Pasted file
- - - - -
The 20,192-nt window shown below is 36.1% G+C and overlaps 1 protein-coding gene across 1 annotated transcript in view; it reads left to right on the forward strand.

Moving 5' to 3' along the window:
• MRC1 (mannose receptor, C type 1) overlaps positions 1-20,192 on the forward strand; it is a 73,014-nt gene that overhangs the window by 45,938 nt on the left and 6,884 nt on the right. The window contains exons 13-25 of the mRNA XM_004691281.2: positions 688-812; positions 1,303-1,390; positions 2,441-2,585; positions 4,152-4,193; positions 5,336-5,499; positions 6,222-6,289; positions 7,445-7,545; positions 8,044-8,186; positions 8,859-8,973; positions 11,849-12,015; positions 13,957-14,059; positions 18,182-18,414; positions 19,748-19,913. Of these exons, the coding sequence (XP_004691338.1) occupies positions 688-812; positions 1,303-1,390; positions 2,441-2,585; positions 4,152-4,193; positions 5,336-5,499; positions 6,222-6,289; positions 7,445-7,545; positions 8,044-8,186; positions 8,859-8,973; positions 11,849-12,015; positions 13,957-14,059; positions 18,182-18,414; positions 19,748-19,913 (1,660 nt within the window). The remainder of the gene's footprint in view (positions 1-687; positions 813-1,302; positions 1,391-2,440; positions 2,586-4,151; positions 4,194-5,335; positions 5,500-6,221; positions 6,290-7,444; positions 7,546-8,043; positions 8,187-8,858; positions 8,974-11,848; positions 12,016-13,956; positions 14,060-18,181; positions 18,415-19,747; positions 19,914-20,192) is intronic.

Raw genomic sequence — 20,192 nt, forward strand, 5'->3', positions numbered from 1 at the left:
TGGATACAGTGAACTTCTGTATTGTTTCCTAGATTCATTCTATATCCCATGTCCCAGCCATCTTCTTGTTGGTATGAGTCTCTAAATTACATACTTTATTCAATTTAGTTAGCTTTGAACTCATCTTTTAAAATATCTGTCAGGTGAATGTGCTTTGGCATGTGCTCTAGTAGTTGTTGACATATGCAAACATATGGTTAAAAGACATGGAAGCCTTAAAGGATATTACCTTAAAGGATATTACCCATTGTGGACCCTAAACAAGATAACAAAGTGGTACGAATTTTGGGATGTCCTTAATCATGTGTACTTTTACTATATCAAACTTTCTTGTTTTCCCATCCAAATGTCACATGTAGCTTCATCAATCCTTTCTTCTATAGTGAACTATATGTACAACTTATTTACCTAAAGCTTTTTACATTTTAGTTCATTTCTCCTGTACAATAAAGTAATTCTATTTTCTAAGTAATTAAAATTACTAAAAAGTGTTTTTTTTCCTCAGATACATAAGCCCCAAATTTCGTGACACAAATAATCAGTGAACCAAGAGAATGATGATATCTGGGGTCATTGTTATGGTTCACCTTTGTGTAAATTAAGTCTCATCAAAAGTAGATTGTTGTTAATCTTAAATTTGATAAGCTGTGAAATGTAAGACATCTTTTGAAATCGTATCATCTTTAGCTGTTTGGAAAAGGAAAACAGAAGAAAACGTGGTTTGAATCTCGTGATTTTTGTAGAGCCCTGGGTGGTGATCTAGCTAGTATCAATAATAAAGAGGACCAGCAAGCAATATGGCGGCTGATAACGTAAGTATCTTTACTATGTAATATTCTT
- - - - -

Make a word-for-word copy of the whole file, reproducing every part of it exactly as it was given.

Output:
The 20,192-nt window shown below is 36.1% G+C and overlaps 1 protein-coding gene across 1 annotated transcript in view; it reads left to right on the forward strand.

Moving 5' to 3' along the window:
• MRC1 (mannose receptor, C type 1) overlaps positions 1-20,192 on the forward strand; it is a 73,014-nt gene that overhangs the window by 45,938 nt on the left and 6,884 nt on the right. The window contains exons 13-25 of the mRNA XM_004691281.2: positions 688-812; positions 1,303-1,390; positions 2,441-2,585; positions 4,152-4,193; positions 5,336-5,499; positions 6,222-6,289; positions 7,445-7,545; positions 8,044-8,186; positions 8,859-8,973; positions 11,849-12,015; positions 13,957-14,059; positions 18,182-18,414; positions 19,748-19,913. Of these exons, the coding sequence (XP_004691338.1) occupies positions 688-812; positions 1,303-1,390; positions 2,441-2,585; positions 4,152-4,193; positions 5,336-5,499; positions 6,222-6,289; positions 7,445-7,545; positions 8,044-8,186; positions 8,859-8,973; positions 11,849-12,015; positions 13,957-14,059; positions 18,182-18,414; positions 19,748-19,913 (1,660 nt within the window). The remainder of the gene's footprint in view (positions 1-687; positions 813-1,302; positions 1,391-2,440; positions 2,586-4,151; positions 4,194-5,335; positions 5,500-6,221; positions 6,290-7,444; positions 7,546-8,043; positions 8,187-8,858; positions 8,974-11,848; positions 12,016-13,956; positions 14,060-18,181; positions 18,415-19,747; positions 19,914-20,192) is intronic.

Raw genomic sequence — 20,192 nt, forward strand, 5'->3', positions numbered from 1 at the left:
TGGATACAGTGAACTTCTGTATTGTTTCCTAGATTCATTCTATATCCCATGTCCCAGCCATCTTCTTGTTGGTATGAGTCTCTAAATTACATACTTTATTCAATTTAGTTAGCTTTGAACTCATCTTTTAAAATATCTGTCAGGTGAATGTGCTTTGGCATGTGCTCTAGTAGTTGTTGACATATGCAAACATATGGTTAAAAGACATGGAAGCCTTAAAGGATATTACCTTAAAGGATATTACCCATTGTGGACCCTAAACAAGATAACAAAGTGGTACGAATTTTGGGATGTCCTTAATCATGTGTACTTTTACTATATCAAACTTTCTTGTTTTCCCATCCAAATGTCACATGTAGCTTCATCAATCCTTTCTTCTATAGTGAACTATATGTACAACTTATTTACCTAAAGCTTTTTACATTTTAGTTCATTTCTCCTGTACAATAAAGTAATTCTATTTTCTAAGTAATTAAAATTACTAAAAAGTGTTTTTTTTCCTCAGATACATAAGCCCCAAATTTCGTGACACAAATAATCAGTGAACCAAGAGAATGATGATATCTGGGGTCATTGTTATGGTTCACCTTTGTGTAAATTAAGTCTCATCAAAAGTAGATTGTTGTTAATCTTAAATTTGATAAGCTGTGAAATGTAAGACATCTTTTGAAATCGTATCATCTTTAGCTGTTTGGAAAAGGAAAACAGAAGAAAACGTGGTTTGAATCTCGTGATTTTTGTAGAGCCCTGGGTGGTGATCTAGCTAGTATCAATAATAAAGAGGACCAGCAAGCAATATGGCGGCTGATAACGTAAGTATCTTTACTATGTAATATTCTT